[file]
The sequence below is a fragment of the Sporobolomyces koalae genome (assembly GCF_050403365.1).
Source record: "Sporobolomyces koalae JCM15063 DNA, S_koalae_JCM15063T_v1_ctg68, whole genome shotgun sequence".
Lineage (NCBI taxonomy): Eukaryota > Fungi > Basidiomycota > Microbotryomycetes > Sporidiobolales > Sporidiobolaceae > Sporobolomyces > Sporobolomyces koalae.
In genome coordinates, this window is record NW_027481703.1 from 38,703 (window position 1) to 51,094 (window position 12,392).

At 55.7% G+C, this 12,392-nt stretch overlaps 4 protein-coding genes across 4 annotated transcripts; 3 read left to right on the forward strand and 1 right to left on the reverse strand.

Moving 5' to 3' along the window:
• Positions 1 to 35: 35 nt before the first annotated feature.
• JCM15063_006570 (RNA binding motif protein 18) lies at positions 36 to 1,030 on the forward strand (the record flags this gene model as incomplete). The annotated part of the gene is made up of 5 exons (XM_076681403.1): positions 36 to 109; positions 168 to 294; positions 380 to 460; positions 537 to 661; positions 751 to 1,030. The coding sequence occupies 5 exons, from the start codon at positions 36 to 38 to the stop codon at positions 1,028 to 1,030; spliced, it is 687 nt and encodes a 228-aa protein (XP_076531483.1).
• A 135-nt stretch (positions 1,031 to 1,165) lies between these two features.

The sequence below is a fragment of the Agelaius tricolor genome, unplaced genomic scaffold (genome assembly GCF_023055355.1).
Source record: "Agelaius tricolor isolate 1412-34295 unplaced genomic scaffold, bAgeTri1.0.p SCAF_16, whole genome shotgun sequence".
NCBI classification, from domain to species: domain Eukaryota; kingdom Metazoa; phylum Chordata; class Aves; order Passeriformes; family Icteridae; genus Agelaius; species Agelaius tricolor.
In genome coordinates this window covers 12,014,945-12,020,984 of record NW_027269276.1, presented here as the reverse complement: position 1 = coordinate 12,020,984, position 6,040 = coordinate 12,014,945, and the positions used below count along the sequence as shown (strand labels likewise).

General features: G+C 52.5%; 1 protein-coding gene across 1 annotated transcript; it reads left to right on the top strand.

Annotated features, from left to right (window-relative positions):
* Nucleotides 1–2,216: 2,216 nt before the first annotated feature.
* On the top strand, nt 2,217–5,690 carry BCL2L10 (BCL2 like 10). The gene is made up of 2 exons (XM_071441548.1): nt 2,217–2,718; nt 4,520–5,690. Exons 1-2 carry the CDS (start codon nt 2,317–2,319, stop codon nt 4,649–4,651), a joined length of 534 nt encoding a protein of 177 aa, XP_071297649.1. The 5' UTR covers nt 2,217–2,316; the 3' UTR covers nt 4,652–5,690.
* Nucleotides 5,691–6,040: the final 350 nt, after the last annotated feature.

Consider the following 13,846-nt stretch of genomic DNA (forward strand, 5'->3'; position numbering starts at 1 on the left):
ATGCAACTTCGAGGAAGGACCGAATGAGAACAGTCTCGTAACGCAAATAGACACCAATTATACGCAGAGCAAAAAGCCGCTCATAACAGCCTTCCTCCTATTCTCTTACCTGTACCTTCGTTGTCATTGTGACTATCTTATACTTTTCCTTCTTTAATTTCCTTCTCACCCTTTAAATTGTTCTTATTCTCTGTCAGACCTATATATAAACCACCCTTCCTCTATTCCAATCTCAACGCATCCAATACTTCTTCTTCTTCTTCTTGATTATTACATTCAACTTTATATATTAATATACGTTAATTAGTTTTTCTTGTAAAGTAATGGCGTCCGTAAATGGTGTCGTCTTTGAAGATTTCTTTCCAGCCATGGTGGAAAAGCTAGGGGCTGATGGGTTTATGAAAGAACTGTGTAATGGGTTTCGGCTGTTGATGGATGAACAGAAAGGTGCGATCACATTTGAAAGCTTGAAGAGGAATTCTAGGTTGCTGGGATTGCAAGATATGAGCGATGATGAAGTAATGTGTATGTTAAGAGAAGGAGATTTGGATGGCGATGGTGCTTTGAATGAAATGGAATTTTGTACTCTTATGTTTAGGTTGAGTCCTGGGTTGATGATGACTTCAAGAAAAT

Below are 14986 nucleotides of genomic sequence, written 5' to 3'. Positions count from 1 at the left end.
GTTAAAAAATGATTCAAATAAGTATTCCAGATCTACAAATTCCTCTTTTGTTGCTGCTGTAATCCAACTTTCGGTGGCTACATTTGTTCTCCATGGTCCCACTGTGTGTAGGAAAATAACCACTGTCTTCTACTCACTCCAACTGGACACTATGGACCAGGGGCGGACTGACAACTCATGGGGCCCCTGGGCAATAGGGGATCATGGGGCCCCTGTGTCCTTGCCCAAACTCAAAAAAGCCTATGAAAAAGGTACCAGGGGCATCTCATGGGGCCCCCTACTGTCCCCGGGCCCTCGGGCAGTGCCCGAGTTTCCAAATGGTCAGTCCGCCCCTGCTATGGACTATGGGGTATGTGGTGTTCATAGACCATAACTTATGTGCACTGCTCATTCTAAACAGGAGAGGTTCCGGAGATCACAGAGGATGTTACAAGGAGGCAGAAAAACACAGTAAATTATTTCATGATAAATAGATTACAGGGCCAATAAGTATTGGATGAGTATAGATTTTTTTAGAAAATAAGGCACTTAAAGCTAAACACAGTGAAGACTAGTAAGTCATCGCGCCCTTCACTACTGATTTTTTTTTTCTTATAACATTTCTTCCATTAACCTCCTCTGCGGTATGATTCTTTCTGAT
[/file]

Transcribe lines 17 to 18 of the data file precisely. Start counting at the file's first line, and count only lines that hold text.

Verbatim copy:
* On the top strand, nt 2,217–5,690 carry BCL2L10 (BCL2 like 10). The gene is made up of 2 exons (XM_071441548.1): nt 2,217–2,718; nt 4,520–5,690. Exons 1-2 carry the CDS (start codon nt 2,317–2,319, stop codon nt 4,649–4,651), a joined length of 534 nt encoding a protein of 177 aa, XP_071297649.1. The 5' UTR covers nt 2,217–2,316; the 3' UTR covers nt 4,652–5,690.
* Nucleotides 5,691–6,040: the final 350 nt, after the last annotated feature.